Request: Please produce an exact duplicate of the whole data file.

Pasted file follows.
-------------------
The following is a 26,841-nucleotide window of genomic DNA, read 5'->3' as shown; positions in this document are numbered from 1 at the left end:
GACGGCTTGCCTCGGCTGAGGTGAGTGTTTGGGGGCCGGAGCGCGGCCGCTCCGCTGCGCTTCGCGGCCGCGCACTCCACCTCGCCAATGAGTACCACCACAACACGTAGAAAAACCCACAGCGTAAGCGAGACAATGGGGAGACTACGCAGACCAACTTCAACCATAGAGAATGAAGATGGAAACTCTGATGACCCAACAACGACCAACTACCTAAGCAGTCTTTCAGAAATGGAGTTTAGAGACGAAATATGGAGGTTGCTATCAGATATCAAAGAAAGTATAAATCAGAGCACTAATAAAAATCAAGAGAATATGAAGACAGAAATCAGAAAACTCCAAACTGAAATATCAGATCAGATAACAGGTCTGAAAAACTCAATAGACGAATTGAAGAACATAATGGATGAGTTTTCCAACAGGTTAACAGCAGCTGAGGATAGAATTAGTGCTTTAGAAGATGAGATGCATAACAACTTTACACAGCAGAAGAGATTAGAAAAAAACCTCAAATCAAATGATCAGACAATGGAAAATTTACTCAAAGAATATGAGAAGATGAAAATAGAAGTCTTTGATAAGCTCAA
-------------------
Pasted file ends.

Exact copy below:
The following is a 26,841-nucleotide window of genomic DNA, read 5'->3' as shown; positions in this document are numbered from 1 at the left end:
GACGGCTTGCCTCGGCTGAGGTGAGTGTTTGGGGGCCGGAGCGCGGCCGCTCCGCTGCGCTTCGCGGCCGCGCACTCCACCTCGCCAATGAGTACCACCACAACACGTAGAAAAACCCACAGCGTAAGCGAGACAATGGGGAGACTACGCAGACCAACTTCAACCATAGAGAATGAAGATGGAAACTCTGATGACCCAACAACGACCAACTACCTAAGCAGTCTTTCAGAAATGGAGTTTAGAGACGAAATATGGAGGTTGCTATCAGATATCAAAGAAAGTATAAATCAGAGCACTAATAAAAATCAAGAGAATATGAAGACAGAAATCAGAAAACTCCAAACTGAAATATCAGATCAGATAACAGGTCTGAAAAACTCAATAGACGAATTGAAGAACATAATGGATGAGTTTTCCAACAGGTTAACAGCAGCTGAGGATAGAATTAGTGCTTTAGAAGATGAGATGCATAACAACTTTACACAGCAGAAGAGATTAGAAAAAAACCTCAAATCAAATGATCAGACAATGGAAAATTTACTCAAAGAATATGAGAAGATGAAAATAGAAGTCTTTGATAAGCTCAA